Bangkok Bank reveals challenges of operating in Myanmar

AFTER A YEAR of operating a branch in Myanmar, Bangkok Bank says it has learned that it has to put more effort into doing business there than in other countries because the long isolation of Myanmar in the past means there are few examples of how foreign companies there resolve problems. BBL had operated a representative office in Myanmar for 19 years. It then became the only Thai bank to win a foreign banking licence, together with eight other banks, in October 2014. It officially opened a branch in Yangon on June 2, 2015.

Chaiyarit Anuchitworawong, executive vice president for international banking, told The Nation that BBL’s experience of doing business in other countries where it has a footprint had been different than in Myanmar, because those countries’ economies had not been isolated for a long time.

“We can acquire information from other countries and do what other foreign businesses did. In Myanmar, even if we can understand the regulations [written in Burmese script], we are not sure what we are able to do, such as seizing collateral from borrowers if they default,” he said.

Legal process

“As a foreign bank, we have worried over how long the legal process is before we can seize collateral from borrowers. The bank used to ask a local law firm, but it was also not sure if the bank could sue defaulting borrowers or not.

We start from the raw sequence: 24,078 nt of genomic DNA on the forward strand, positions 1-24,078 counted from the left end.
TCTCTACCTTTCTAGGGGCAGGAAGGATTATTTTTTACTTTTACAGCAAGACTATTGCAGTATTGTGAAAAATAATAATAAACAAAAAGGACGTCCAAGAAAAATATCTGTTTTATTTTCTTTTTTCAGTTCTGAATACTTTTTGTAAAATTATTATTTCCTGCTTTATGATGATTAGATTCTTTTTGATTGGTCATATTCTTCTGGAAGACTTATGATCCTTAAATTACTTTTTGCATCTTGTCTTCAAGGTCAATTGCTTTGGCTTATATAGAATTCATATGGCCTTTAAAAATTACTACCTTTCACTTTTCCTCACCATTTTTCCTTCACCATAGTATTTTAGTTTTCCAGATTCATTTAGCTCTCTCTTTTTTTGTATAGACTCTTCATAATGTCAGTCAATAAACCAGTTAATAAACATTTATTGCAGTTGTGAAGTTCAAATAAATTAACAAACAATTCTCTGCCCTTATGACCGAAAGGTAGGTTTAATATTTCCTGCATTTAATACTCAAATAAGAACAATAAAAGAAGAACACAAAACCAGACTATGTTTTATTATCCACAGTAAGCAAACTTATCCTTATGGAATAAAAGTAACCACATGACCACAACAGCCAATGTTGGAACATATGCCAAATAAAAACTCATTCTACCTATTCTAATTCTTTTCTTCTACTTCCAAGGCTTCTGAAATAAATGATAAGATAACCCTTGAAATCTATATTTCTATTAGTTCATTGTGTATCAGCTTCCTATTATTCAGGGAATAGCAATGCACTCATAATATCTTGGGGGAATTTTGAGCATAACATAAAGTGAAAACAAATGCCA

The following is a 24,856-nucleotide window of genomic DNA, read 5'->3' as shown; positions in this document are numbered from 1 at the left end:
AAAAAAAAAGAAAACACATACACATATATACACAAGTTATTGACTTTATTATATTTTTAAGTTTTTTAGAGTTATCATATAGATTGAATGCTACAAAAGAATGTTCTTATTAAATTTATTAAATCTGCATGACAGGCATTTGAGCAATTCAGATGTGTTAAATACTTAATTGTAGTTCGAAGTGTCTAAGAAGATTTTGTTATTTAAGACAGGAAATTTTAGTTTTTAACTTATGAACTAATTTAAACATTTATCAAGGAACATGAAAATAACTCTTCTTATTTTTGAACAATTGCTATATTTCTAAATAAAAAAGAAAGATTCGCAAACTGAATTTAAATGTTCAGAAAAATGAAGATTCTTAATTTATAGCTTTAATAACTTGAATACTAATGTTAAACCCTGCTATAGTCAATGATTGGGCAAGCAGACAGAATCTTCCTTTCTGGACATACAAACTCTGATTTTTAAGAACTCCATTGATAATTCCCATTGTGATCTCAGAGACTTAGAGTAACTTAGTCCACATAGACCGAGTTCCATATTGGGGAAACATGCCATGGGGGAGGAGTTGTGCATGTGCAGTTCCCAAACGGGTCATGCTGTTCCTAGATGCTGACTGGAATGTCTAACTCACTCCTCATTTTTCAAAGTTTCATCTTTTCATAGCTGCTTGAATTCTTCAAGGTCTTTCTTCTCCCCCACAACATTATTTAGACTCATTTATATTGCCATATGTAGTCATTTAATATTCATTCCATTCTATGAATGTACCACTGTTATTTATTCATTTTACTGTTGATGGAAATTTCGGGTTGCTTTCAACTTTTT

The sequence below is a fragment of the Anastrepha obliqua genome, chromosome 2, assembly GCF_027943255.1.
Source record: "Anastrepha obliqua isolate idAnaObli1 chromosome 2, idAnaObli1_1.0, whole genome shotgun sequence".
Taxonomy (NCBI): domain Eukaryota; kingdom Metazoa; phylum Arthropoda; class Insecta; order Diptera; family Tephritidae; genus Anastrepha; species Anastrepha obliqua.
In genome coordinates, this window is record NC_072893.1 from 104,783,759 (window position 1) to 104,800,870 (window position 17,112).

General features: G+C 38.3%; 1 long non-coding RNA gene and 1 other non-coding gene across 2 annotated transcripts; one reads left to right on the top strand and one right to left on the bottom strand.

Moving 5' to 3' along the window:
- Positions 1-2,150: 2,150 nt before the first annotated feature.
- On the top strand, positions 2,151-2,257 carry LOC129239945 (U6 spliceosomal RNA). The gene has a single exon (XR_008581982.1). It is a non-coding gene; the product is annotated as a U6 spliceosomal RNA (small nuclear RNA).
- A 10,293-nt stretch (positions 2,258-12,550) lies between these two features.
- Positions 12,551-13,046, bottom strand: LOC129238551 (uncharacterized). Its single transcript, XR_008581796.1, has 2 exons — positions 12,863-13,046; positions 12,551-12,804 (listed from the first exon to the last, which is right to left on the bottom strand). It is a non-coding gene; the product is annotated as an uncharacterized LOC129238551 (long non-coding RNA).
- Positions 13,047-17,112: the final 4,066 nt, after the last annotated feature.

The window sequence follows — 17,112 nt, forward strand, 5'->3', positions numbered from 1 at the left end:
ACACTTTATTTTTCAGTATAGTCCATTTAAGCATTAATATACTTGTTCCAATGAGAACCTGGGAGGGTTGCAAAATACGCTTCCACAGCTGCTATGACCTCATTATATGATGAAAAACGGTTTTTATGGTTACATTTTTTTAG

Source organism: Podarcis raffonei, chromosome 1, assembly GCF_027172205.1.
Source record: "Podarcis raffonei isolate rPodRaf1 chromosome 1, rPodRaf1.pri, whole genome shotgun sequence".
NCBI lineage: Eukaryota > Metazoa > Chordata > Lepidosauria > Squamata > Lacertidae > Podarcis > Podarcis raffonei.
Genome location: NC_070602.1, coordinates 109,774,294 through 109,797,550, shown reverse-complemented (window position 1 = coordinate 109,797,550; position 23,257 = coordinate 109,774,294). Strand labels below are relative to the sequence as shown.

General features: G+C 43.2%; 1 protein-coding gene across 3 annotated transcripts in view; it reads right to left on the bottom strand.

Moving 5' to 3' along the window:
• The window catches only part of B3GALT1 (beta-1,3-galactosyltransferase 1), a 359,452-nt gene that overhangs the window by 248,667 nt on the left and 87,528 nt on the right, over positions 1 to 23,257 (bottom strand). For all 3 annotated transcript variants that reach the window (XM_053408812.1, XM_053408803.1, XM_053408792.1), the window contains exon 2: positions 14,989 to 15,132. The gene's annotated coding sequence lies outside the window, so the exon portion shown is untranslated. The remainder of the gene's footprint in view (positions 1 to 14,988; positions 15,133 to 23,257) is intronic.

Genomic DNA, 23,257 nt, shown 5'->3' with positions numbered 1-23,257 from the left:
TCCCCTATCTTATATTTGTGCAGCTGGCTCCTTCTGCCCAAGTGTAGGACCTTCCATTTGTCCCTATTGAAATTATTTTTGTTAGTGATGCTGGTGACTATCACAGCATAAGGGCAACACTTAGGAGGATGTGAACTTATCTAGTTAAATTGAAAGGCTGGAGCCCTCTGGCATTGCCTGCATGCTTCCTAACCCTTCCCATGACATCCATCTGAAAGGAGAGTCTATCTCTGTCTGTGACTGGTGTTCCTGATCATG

“Local law firms sometimes are confused by what we ask them because they don’t have much experience in solving such problems. The bank therefore has to more cautious in the lending process, making sure enough time is spent on assessing creditworthiness,” he said.

Before Myanmar opened up its economy, there were few foreign companies doing business there, so the bank doesn’t have examples of how obstructions are resolved, unlike in other countries where it has been able to learn how to deal with barriers to doing business. Myanmar is therefore a bigger challenge than the other 14 markets where BBL has footprints. However, the authorities are aware of this and are attempting to make clearer regulations to improve the ease of doing business, Chaiyarit said.

According to the World Bank’s “Doing Business 2016” data, Myanmar’s ease-of-doing-business ranking is 167 out of 189 economies. The ranking improved from No 177 in “Doing Business 2015” data.

Chaiyarit said that even though Myanmar was posing a lot of challenges, the bank had found a lot of opportunities as well.

“We are happy with our performance in Myanmar because we began from zero, and therefore we can grow a lot in all transactions included lending. We have set credit lines for several foreign clients that are actively doing business in Myanmar,” he said.

The bank is in talks with many foreign investors including Thai corporates because after opening its economy, Myanmar is investing a lot in infrastructure and utilities to serve the massive business inflows, he said.

Apart from greater consumption of its 60 million people and rich resources that attract investment, the government requires investment in power plants and telecommunications towers, both of which are the focus of Thai companies.

Having a branch in Myanmar enables BBL to service Thai customers and multinationals from Taiwan, mainland China and Hong Kong that have been referred from the bank’s branches in those markets.

Non-Thai companies are running manufacturing and other businesses that have concession contracts from the government, such as utilities and ports, he said.

Chaiyarit said having a representative office for 19 years, even though it could not conduct financial transactions, was an asset, as it was able to collect data and assist bank executives and clients who wanted to explore opportunities in Myanmar.

Those data also helped BBL to assess what were opportunities and what were risks.


Source: The Nation

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